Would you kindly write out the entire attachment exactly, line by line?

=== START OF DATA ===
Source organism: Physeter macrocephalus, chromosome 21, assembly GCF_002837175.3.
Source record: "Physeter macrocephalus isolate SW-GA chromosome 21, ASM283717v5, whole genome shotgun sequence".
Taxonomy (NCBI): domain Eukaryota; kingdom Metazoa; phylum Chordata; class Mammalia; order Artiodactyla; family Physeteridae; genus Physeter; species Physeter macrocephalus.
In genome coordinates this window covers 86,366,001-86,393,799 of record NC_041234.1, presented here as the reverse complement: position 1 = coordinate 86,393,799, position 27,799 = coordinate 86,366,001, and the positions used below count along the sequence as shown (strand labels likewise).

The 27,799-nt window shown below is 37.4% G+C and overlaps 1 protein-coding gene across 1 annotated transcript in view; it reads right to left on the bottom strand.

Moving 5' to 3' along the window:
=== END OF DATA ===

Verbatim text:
Source organism: Physeter macrocephalus, chromosome 21, assembly GCF_002837175.3.
Source record: "Physeter macrocephalus isolate SW-GA chromosome 21, ASM283717v5, whole genome shotgun sequence".
Taxonomy (NCBI): domain Eukaryota; kingdom Metazoa; phylum Chordata; class Mammalia; order Artiodactyla; family Physeteridae; genus Physeter; species Physeter macrocephalus.
In genome coordinates this window covers 86,366,001-86,393,799 of record NC_041234.1, presented here as the reverse complement: position 1 = coordinate 86,393,799, position 27,799 = coordinate 86,366,001, and the positions used below count along the sequence as shown (strand labels likewise).

The 27,799-nt window shown below is 37.4% G+C and overlaps 1 protein-coding gene across 1 annotated transcript in view; it reads right to left on the bottom strand.

Moving 5' to 3' along the window: